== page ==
Faith Communities Mourn alongside Jewish Americans

October 27, 2018

For immediate release

Contact: Catherine Orsborn, Director, Shoulder to Shoulder,

The mass shooting at Tree of Life Synagogue in Pittsburgh has devastated all of our faith communities. We abhor the rising levels of hate and violence in the United States. No one in our country should fear for their safety because of their faith.

We are also deeply troubled by the gunman’s anti-Semitic and anti-refugee statements on social media. We reaffirm our commitment to stand alongside one another to defend our rights and to welcome people of all backgrounds who seek refuge in America. We celebrate the work the Jewish community is doing to welcome refugees and to make this country a better place for all. We vow to work harder to make our country and our communities free of hate, bigotry, and violence.

Leaders of Shoulder to Shoulder faith communities spoke today on the incredible tragedy:

Dr. Sayyid Syeed, President of the Islamic Society of North America, said, “I weep with my Jewish siblings today in this moment of unspeakable tragedy. Many times the Jewish community has come alongside American Muslims in the face of violence, and today we stand with them in mourning, and in committing ourselves to work together against all forms of violence and hate.”

Rabbi Burton Visotzky, Appleman Professor of Midrash and Interreligious Studies at the Jewish Theological Seminary, said, “In the wake of the unspeakable tragedy in Pittsburgh, in a synagogue of my own Conservative Movement whose rabbi was my student, I stand with Shoulder to Shoulder to deplore the hatred and gun violence we have experienced. It is not surprising that the condolences I have received today have been, first and foremost, from my Muslim friends and colleagues all over the world. They know that an attack on any one house of worship is an attack on all places of prayer. They know that hatred for one religion is a danger to all. And we all know that the only way to overcome this hatred, taught of late from the very center of American power, is to stand Shoulder to Shoulder united in love and standing together for American values and decency.”

The Rev. Elizabeth A. Eaton, Presiding Bishop, Evangelical Lutheran Church in America, said: “From Pittsburgh to Portland, and around the world, Jews are living in fear. Anti-Semitism is on the rise. Public acts of hatred and bigotry against Jews are commonplace. As Christians, and particularly as Lutherans, we deplore and reject this bigotry…We are reminded that hate-filled violence knows no bounds — whether a Sikh Temple in Oak Creek, a Christian church in Charleston, or a Jewish synagogue In Pittsburgh. As people of faith, we are bound together not only in our mourning, but also in our response.”

Rabbi Nancy Fuchs Kreimer, Associate Professor and Director of Multifaith Studies & Initiatives at the Reconstructionist Rabbinical College in Wyncote, PA, said, “This terrible event underscores the need for Americans of conscience to double our efforts to resist the climate of hate in our country. That climate is putting us all at risk, especially — but not limited to — people of color, Jews, Muslims and Sikhs, sexual and gender minorities and immigrants. This is not a matter of more guns, but of security built on the values of diversity and respect on which America was founded.”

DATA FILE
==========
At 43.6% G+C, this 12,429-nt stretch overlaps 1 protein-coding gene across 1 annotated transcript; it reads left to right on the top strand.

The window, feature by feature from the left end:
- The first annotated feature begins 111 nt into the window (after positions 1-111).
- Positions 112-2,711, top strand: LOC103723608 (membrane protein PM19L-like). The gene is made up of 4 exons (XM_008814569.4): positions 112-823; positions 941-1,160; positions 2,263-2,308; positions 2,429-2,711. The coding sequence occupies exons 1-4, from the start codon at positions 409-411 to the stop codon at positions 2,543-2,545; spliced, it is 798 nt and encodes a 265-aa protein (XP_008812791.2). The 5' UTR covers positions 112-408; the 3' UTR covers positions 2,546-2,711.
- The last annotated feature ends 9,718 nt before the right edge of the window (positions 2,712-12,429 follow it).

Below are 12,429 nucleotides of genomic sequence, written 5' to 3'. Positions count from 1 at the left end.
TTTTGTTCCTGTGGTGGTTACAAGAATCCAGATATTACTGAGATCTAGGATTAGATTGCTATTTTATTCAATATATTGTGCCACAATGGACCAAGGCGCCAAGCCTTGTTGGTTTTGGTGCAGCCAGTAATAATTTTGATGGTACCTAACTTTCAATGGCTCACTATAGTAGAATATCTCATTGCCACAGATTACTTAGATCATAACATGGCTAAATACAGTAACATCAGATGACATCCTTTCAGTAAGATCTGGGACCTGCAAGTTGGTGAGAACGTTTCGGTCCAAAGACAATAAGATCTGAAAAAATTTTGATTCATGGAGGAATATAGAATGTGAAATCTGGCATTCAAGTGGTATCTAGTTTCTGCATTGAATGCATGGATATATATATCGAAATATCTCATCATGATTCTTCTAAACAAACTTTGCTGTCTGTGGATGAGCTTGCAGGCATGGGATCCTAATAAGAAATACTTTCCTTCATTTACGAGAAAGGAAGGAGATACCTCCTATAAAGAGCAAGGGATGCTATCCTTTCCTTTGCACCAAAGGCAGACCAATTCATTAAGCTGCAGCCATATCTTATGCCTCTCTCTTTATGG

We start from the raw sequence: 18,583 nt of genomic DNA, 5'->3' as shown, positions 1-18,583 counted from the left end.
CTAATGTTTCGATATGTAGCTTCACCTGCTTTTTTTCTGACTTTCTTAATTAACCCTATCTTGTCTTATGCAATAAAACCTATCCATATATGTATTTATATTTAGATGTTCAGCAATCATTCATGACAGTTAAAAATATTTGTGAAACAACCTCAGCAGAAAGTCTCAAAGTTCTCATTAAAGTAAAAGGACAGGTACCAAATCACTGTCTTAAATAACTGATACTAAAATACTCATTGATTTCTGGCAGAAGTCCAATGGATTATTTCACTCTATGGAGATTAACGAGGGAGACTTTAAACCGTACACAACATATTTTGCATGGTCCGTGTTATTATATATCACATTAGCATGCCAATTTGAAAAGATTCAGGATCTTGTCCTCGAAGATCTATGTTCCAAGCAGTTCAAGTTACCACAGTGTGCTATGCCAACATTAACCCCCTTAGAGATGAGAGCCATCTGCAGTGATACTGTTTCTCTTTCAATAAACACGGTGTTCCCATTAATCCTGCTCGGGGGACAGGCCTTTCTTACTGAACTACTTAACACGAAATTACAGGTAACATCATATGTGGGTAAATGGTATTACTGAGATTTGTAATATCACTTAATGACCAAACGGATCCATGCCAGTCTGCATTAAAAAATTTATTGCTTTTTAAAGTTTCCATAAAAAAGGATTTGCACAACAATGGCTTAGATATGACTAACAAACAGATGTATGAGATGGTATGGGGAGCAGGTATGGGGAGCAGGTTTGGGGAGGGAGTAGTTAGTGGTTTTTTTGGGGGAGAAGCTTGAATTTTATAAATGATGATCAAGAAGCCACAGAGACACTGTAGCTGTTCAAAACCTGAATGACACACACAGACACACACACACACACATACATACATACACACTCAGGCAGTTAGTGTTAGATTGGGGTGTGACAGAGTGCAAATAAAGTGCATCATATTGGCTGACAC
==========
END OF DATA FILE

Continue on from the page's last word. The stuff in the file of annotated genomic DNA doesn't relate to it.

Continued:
Cardinal Daniel N DiNardo, President of the US Council of Catholic Bishops, said, “To our brothers and sisters of the Jewish community, we stand with you. We condemn all acts of violence and hate and yet again, call on our nation and public officials to confront the plague of gun violence. Violence as a response to political, racial, or religious differences must be confronted with all possible effort. God asks nothing less of us…May Almighty God be with them and bring them comfort at this tragic time.”

Amanda Tyler, Executive Director of Baptist Joint Committee for Religious Liberty, said, “An attack on worshippers is an attack on religious liberty. Like so many, I’m heartbroken, grieving this vicious act of violence and hatred. Lord have mercy. I’m praying for Tree of Life synagogue and all our sisters and brothers whose very existence is under threat. Love your neighbor.”

Meryl Chertoff, Inclusive America Project, said, “This attack on the Jewish community is an attack on all communities of faith in the US.”

We encourage those looking to take action to show up for vigils around the country, many of which are being organized by our friends at Bend the Arc. Additionally, the Muslim community is mobilizing to raise funds for the victims here.

You can find additional statements from other Shoulder to Shoulder member organizations below:

From Rabbi Rick Jacobs, Union for Reform Judaism:

From Rabbi Jack Moline, Interfaith Alliance:

From The Most Rev. Michael Curry, Presiding Bishop and Primate, The Episcopal Church:

From T’ruah:

From the National Council of Churches:

From the American Baptist Churches, USA:


Shoulder to Shoulder is a coalition of 35 national religious denominations and faith-based organizations dedicated to addressing and opposing anti-Muslim bigotry in the United States.